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National Programs

Zeta Phi Beta Sorority, Inc.

The Elder Care and Elder Abuse National Initiative

T. Diane Surgeon, Esq.
National Director of Elder Care

Our population is aging; more women are at work; baby boomers are working past retirement; others are re-entering the workforce in their 50s, 60s, 70s and many adults with disabilities are seeking ways to enhance their personal and financial independence. Medical advances, better health habits and behaviors are extending our lives; hospital stays are shorter; families are smaller and our society is more mobile. The need – the problem: fewer family members are at home to help needy relatives who want to remain at home and in the community and little to no advance planning as to how this can be accomplished. The need – the problem: a long-term health care system that provides a wide spectrum of care settings, multiple agencies and providers within our health care spectrum that do not collaborate or coordinate services for seniors or disabled adults, rendering the system of long-term support and services fragmented, duplicative and complex.

One of the primary challenges for caregivers is facing responsibilities for seniors and disabled adults with little or no warning, little or no knowledge about available services, costs involved; or no time to research alternative resources to prepare the family. Second, caregivers are challenged as they navigate the tough, complex, multiple service systems, departments and agencies that do not coordinate screening, eligibility or care assessments. Caregivers are forced to call and/or visit several different agencies, repeat their story, complete different applications and produce the same eligibility documents several times because agencies do not share client information to facilitate easier access to benefits and services.

A third challenge is the failure of seniors to prepare for their long-term care needs while cognitive and before a crisis. Most will plan for who get their assets and property after they die but few plan for what will happen if they don’t die, have a stroke or chronic illness necessitating long term health care. Most seniors living beyond “retirement years” into “eldercare years” have failed to plan for this part of their lives or failed to talk to their family about their finances, true health conditions, wishes for long-term care and end-of-life preferences. This leaves family members Ill-prepared to navigate the treacherous waters of a fragmented, complex difficult-to-maneuver system for answers to “What health care, chronic care and long-term care services are available or how to get good care, whether in the home, a residential community, assisted-living facility, a child's home, or a nursing home.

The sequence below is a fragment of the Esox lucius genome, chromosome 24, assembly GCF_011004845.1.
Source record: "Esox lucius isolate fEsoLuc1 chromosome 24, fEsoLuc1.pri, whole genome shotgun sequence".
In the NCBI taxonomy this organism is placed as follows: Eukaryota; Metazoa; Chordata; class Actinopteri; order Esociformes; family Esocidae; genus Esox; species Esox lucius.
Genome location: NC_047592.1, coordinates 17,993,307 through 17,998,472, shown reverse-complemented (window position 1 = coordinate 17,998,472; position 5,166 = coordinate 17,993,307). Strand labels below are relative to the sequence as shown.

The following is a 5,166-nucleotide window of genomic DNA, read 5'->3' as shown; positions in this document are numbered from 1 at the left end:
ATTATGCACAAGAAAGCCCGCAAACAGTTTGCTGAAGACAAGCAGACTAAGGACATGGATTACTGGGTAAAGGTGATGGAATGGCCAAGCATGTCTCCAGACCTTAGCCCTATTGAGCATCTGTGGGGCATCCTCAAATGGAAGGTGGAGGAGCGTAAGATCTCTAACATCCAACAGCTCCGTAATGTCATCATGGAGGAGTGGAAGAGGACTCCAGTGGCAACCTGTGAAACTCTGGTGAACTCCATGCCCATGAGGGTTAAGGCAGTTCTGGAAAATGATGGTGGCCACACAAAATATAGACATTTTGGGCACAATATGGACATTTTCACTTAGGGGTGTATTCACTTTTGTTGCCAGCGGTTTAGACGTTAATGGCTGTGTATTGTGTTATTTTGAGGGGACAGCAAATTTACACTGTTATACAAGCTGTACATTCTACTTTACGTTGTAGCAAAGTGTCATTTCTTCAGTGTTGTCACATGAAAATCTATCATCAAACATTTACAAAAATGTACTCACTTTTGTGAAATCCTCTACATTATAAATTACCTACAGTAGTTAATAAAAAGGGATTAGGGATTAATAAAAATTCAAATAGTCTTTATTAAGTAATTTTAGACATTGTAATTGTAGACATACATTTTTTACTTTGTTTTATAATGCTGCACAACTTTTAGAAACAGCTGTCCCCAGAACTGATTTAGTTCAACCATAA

The physical, emotional and financial stresses of caregiving begin, and depending on the location and needs of the loved one, may not be over for the next several months, or several years.

Public awareness, education and outreach are critical to protect elders from abuse, fraud and neglect and assist in preparation for "the eldercare journey." Legal and financial workshops and seminars are necessary to educate seniors on the importance of advance planning for long-term care so they can live a better quality of life on their own terms for as long as possible. Through this initiative, Zeta Phi Beta Sorority will impact the lives of seniors and their families throughout the country.